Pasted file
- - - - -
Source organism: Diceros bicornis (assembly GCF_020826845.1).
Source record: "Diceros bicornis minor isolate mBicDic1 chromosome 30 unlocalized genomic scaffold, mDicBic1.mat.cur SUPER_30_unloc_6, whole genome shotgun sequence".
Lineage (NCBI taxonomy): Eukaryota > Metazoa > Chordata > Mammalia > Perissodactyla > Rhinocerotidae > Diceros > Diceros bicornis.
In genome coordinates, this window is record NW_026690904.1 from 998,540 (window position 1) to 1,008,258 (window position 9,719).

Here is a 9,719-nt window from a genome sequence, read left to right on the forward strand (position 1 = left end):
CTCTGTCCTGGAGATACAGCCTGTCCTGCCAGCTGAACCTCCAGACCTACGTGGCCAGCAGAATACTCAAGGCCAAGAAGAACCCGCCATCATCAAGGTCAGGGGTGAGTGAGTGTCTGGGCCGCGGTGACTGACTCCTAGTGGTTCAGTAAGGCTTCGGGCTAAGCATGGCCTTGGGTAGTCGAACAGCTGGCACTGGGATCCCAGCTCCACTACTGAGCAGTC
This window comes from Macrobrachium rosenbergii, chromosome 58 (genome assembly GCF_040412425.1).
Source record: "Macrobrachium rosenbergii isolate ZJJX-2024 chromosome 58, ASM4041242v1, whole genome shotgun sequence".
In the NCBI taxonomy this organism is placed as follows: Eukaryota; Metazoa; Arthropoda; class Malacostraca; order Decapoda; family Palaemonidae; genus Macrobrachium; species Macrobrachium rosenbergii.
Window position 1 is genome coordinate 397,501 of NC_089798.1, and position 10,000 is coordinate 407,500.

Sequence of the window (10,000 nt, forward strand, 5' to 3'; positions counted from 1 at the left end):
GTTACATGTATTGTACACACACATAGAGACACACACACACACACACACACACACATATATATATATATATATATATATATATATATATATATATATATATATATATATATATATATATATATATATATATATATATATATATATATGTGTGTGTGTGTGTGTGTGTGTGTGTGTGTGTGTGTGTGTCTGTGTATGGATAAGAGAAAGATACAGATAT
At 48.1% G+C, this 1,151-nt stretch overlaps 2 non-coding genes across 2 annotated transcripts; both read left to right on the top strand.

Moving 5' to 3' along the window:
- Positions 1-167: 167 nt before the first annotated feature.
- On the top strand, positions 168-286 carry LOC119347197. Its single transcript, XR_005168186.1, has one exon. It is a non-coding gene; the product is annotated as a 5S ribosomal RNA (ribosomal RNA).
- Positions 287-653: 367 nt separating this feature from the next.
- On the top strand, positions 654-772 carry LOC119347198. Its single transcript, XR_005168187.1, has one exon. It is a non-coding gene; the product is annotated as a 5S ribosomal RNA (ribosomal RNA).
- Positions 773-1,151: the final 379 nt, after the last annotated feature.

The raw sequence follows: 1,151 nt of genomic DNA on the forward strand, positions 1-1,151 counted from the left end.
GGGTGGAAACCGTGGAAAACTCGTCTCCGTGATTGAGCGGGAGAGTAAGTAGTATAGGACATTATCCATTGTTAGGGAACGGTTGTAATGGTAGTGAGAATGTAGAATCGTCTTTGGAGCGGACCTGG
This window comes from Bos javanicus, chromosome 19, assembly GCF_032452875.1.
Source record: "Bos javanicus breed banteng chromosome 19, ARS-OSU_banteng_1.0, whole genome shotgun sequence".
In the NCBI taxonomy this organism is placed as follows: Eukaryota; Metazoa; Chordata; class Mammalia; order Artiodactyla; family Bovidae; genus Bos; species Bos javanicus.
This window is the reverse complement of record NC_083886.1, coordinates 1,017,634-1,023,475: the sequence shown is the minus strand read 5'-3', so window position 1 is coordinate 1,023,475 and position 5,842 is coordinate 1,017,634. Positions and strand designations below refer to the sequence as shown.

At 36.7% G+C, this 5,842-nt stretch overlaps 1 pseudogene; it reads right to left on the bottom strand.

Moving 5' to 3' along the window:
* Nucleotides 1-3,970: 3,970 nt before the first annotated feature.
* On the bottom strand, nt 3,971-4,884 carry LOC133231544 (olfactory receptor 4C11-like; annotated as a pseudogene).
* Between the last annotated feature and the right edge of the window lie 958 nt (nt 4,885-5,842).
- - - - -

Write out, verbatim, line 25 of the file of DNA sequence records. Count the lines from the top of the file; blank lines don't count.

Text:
This window is the reverse complement of record NC_083886.1, coordinates 1,017,634-1,023,475: the sequence shown is the minus strand read 5'-3', so window position 1 is coordinate 1,023,475 and position 5,842 is coordinate 1,017,634. Positions and strand designations below refer to the sequence as shown.